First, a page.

# A5 (Group) - A5 (Gruppe)

The group considered in the mathematical branch of group theory${\displaystyle A_{5}}$is the 5th degree alternating group . It has 60 elements and is the smallest non-Abelian simple group and the smallest non- resolvable group . It finds a geometric realization as a group of rotations of the icosahedron .

## Definitions

The cycle (234) as an illustration

We consider the set of all bijective mappings of the 5-element set${\displaystyle \{1,2,3,4,5\}}$in itself. This forms a group with the sequential execution of images as a link ; this link is also called a product and is written as${\displaystyle \cdot }$or without any connection signs. This is the symmetrical group ${\displaystyle S_{5}}$ With ${\displaystyle 5!=120}$ Elements.

Such mappings are called permutations and the so-called cycle notation is used for them ${\displaystyle (i_{1}\ldots i_{k})}$ with different elements ${\displaystyle i_{1},\ldots ,i_{k}\in \{1,2,3,4,5\}}$. The illustration${\displaystyle (i_{1}\ldots i_{k})}$maps each element in the cycle list to the one on the right and finally the last element in the list to the first. The cycle${\displaystyle (2\,3\,4)}$So maps 2 to 3, 3 to 4 and 4 to 2 and leaves elements 1 and 5 fixed. A cycle${\displaystyle (i\,j)}$ of length 2 therefore only interchanged ${\displaystyle i}$ and ${\displaystyle j}$and leaves all other elements fixed, such mappings are called transpositions . Different cycles can describe the same permutation, for example${\displaystyle (2\,3\,4)=(3\,4\,2)}$'Uniqueness is obtained by agreeing to put the smallest number occurring in the cycle at the beginning.

Any permutation can be written as the product of cycles, even as the product of transpositions. The representation as a product of transpositions is ambiguous. See for example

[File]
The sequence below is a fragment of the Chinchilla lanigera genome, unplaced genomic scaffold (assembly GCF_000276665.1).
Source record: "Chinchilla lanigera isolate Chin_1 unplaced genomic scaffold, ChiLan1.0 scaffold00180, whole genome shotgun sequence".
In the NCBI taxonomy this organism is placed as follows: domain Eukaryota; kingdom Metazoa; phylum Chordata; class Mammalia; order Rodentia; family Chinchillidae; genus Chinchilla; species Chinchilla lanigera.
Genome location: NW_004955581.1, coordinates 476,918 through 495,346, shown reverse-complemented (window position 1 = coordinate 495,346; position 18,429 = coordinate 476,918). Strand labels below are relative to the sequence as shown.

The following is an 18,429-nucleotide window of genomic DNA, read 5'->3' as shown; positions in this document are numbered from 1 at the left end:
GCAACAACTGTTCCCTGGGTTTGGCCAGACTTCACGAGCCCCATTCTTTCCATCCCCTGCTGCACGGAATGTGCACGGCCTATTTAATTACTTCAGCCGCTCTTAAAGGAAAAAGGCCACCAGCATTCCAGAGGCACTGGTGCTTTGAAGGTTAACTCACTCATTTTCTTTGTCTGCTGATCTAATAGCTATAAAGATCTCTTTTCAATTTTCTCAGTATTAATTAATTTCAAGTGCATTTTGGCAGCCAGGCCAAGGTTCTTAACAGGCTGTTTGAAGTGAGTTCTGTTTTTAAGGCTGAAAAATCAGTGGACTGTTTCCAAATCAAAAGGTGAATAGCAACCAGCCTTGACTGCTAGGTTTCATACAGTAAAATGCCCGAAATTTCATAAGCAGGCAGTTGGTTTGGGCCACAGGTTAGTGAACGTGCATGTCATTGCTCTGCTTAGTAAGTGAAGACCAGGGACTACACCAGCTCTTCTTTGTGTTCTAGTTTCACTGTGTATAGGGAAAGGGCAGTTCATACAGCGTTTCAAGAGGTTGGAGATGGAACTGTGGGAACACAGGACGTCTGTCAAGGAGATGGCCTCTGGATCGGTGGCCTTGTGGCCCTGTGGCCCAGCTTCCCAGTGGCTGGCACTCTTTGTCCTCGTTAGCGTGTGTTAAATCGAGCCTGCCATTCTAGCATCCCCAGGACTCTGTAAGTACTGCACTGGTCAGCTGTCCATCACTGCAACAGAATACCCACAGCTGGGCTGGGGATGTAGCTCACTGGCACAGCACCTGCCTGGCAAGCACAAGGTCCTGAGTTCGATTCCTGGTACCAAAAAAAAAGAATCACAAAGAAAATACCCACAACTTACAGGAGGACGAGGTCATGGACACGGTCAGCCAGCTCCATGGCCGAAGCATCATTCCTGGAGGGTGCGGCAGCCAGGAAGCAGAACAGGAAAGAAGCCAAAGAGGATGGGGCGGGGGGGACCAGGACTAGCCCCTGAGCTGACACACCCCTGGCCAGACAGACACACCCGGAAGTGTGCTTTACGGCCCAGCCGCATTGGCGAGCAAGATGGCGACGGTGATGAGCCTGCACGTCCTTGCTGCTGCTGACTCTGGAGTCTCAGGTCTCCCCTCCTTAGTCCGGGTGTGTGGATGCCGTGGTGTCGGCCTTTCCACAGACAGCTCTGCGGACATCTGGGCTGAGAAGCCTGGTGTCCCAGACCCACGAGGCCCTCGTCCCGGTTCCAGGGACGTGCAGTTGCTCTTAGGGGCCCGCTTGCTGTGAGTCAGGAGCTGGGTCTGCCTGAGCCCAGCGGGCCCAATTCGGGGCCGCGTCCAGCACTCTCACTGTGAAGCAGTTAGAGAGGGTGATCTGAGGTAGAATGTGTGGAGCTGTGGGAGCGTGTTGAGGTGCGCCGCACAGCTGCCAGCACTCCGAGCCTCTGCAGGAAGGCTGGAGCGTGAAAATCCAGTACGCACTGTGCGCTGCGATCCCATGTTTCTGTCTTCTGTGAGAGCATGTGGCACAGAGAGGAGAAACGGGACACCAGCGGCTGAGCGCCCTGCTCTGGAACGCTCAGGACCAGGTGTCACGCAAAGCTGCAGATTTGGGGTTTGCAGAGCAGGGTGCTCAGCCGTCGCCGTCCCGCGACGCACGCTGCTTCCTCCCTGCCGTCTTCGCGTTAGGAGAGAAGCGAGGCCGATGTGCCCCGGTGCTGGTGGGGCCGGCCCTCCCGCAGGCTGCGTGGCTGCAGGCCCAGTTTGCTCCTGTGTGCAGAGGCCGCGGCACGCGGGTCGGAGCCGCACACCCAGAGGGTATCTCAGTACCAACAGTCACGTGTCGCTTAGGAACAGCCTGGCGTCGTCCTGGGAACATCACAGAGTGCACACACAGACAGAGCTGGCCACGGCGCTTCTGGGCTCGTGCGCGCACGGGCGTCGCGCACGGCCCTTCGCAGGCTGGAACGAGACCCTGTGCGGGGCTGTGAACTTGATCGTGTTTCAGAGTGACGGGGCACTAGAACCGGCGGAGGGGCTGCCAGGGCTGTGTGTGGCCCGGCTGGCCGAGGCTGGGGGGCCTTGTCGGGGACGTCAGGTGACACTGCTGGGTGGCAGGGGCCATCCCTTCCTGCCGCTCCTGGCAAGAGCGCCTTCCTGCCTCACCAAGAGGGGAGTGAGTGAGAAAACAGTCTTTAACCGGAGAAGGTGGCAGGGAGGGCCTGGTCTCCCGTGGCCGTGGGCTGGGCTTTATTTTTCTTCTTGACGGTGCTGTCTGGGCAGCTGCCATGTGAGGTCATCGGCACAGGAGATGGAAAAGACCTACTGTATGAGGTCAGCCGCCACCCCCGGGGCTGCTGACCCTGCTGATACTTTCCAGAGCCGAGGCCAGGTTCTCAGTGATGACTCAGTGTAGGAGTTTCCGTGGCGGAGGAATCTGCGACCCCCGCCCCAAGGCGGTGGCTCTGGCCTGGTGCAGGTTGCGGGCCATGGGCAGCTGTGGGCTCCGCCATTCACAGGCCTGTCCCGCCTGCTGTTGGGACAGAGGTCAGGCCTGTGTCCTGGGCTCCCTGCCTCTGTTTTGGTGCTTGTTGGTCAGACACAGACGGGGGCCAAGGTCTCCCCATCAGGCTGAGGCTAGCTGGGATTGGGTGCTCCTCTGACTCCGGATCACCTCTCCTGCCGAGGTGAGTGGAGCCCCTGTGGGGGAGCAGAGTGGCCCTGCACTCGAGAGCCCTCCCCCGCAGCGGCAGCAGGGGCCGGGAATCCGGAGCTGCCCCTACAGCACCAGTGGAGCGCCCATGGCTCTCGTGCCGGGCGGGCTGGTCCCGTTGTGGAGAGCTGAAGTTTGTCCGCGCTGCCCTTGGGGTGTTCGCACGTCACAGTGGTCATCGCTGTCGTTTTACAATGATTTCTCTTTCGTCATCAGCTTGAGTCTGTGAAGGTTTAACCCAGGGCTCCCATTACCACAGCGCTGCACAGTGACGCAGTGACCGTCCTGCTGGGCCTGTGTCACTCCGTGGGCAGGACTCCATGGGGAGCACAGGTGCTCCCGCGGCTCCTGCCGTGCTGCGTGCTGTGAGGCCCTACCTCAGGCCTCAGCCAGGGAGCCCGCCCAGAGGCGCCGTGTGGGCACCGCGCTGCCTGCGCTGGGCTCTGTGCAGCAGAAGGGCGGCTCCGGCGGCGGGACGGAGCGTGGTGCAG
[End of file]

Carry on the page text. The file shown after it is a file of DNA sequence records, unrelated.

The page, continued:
${\displaystyle (1\,2\,3)=(1\,2)\cdot (2\,3)=(1\,2)\cdot (2\,3)\cdot (4\,5)\cdot (4\,5)}$

We use the usual sequence for illustrations, that is, the illustration first ${\displaystyle (2\,3)}$ applied, then ${\displaystyle (1\,2)}$. (This is not done consistently in the literature; authors who write operations and functions on the right-hand side of the elements to be mapped use exactly the opposite convention.) However, it is clear whether a straight permutation is used to represent a permutation as a product of transpositions or an odd number of transpositions is required, correspondingly the permutations are called even or odd.

Then it is clear that the product of even permutations is even again, because the numbers of transpositions used add up when combining. The even permutations therefore form a subgroup , that is the alternating group${\displaystyle A_{5}}$.

It goes without saying that there are analogous concepts for ${\displaystyle \{1,\ldots ,n\}}$ instead of ${\displaystyle \{1,2,3,4,5\}}$possible, which then leads to the alternating group A n . In this article we cover the case${\displaystyle n=5}$.

## Elementary properties

### Number of elements